The National Parks Conservation Association has joined the fight against the Los Angeles Department of Water and Power’s proposed Southern Owens Valley Solar Ranch, which would be built in close proximity to the Manzanar National Historic Site. We look forward to working with NPCA on this effort. The following is their letter to LADWP in opposition to the project.
Ms. Nadia Parker/Mr. Chuck Holloway
Environmental Planning and Assessment
Los Angeles Department of Water and Power
111 North Hope Street, Room 1044
Los Angeles, CA 90012
RE: National Parks Conservation Association’s comments on the South Owens Valley Solar Ranch Draft Environmental Impact Report and formal request that the project be alternately sited to avoid impacts to Manzanar National Historic Site.
This letter is intended to provide comments and guidance related to known and underrepresented impacts to Manzanar National Historic Site (NHS) proposed by the South Owens Valley Solar Ranch (SOVSR). National Parks Conservation Association’s (NPCA) comments are public and intended to ensure that this process carefully considers, minimizes and/or eliminates impacts to nationally significant natural and cultural resources. These comments have been submitted in compliance with the extended review period ending November 26, 2013. NPCA appreciates that our requests for extension of the comment period and a scoping meeting in Los Angeles have been honored. We remain hopeful that LADWP will take us up on our offer to connect decision makers with a tour of Manzanar with important stakeholders and for a stakeholder meeting on this matter with National Park Service, the National Historic Trust for Preservation, the Manzanar Committee, and key affected delegates from the Japanese American and Asian American communities.
NPCA is dedicated to the protection and enhancement of National Park Service units for current and future generations. NPCA advocates on behalf of 837,000 members and activists, including over 111,000 in California. NPCA works to safeguard the protections won for resources and recreational opportunities within and affecting the California Desert1 NPCA manages three field offices in the Mojave Desert, including the Mojave Field Office in Barstow, CA.
Our 401 National Park Service units are collectively referred to as “America’s Best Idea.” These units range from 11 million acres of Alaskan wilderness at Wrangell St. Elias to Civil War Battlefields, from the Everglades to the Lincoln Memorial. These units represent a collective American experience that tells the story of our pre-history, our natural history, our struggles for freedom, and in some cases tell the difficult stories about dark times in our collective past. Manzanar NHS tells one of those difficult and important stories. According to the NPS web site “Manzanar National Historic Site was established to preserve the stories of the incarceration of nearly 120,000 Japanese Americans during World War II and to serve as a reminder to this and future generations of the fragility of American civil liberties”2 The imprisonment of these citizens devastated families, communities, and businesses. It is noteworthy that the United States Army leased the Manzanar property from Los Angeles. The Manzanar site is located a mere 3.5 miles from the SOVSR proposed site.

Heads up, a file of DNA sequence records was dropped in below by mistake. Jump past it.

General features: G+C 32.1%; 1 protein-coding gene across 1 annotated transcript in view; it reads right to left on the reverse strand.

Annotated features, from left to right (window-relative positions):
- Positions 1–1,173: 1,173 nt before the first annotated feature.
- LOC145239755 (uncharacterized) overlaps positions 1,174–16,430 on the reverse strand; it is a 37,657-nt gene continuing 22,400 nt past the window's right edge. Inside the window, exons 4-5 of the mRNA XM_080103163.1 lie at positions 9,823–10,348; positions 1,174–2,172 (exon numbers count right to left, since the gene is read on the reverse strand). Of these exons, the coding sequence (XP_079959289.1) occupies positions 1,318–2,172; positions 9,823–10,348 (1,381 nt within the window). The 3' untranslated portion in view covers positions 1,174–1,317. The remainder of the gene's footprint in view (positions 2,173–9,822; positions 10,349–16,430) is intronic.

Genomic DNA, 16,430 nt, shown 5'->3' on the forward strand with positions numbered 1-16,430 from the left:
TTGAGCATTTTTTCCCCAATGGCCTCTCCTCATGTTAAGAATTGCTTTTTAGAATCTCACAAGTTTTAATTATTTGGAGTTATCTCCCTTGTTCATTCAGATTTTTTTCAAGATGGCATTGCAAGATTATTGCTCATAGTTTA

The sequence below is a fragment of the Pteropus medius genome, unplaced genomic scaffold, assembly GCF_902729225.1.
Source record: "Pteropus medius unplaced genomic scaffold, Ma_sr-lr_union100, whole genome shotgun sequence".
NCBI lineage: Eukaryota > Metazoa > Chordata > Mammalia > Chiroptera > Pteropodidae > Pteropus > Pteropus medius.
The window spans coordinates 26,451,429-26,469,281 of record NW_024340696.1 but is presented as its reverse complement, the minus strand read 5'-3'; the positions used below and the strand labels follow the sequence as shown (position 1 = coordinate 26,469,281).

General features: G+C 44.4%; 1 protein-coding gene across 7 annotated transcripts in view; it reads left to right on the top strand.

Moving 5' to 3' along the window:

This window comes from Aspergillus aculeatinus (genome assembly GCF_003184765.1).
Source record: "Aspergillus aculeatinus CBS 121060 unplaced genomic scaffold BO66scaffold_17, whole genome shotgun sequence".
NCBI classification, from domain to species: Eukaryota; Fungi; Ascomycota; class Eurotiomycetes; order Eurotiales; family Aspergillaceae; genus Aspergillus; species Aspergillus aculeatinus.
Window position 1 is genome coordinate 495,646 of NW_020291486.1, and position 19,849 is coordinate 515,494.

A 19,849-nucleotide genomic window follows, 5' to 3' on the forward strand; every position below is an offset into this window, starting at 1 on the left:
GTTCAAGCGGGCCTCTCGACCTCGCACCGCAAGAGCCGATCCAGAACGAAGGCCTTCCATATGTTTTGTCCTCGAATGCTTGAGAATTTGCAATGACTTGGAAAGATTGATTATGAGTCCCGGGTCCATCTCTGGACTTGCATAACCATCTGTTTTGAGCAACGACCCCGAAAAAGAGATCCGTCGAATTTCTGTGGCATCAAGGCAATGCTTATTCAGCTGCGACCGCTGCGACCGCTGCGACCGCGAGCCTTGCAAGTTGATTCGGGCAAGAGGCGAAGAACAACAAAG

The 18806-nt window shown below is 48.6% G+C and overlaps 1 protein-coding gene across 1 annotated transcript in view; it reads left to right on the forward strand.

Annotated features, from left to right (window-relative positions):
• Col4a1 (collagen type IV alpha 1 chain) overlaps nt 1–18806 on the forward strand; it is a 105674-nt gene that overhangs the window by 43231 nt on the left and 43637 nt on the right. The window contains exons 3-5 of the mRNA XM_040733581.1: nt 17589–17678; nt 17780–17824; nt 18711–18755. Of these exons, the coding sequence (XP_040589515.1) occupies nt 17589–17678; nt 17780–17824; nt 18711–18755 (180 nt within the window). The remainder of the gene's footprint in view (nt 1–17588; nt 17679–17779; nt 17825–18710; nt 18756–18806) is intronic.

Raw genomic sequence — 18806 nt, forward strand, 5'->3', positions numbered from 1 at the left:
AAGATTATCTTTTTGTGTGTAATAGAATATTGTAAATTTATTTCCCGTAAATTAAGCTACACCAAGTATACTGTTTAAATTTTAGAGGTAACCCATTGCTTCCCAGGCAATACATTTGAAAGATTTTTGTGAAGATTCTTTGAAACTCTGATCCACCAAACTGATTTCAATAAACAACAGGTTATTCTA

The viewshed in the Owens Valley is spectacular and world-renowned. To the east lie the Inyo and distant White Mountains and to the west are the Eastern Sierras, including some of the highest peaks in the lower 48 states. That setting is important in understanding the experience of those citizens imprisoned at the Manzanar camp. As people from all over the country and world come to learn about the events that took place at Manzanar during WWII, they too experience the conflict presented by the imprisonment of citizens amid one of the most beautiful natural settings in the world—to have to witness such beauty while being forcibly held. The viewshed from the Manzanar camp is a critical part of the cultural experience and landscape. It is crucial that the landscape remain intact for the National Park Service to tell the solemn story of what happened at Manzanar. In other words, changing the character of the view removes the opportunity for visitors, including those who were incarcerated and their families, to share the view that the Japanese Americans experienced and reduces our overall ability to connect to that experience. The private lands off Manzanar Reward Road include other cultural resources including dumps and air strips critical to researching and understanding the cultural history of what life was like for incarcerated Japanese American citizens.
Insufficient Analysis Of Impacts To Cultural Resources
NPCA believes that the Draft EIR has avoided meaningful analysis of the impacts to Manzanar. The site is mentioned within Aesthetics (DEIR 4.2) including cursory analysis of Known Observation Point 2 from the Manzanar NHS parking lot. According to this analysis “It is the closest potentially long-duration viewpoint of the Project site that would be used by a large number of people. It is furthermore potentially sensitive because of the historic nature of the Manzanar property”3 The DEIR continues to find that despite being high contrast and visible from the site that the viewshed would not be substantially impacted. Here is an excerpt of that discussion: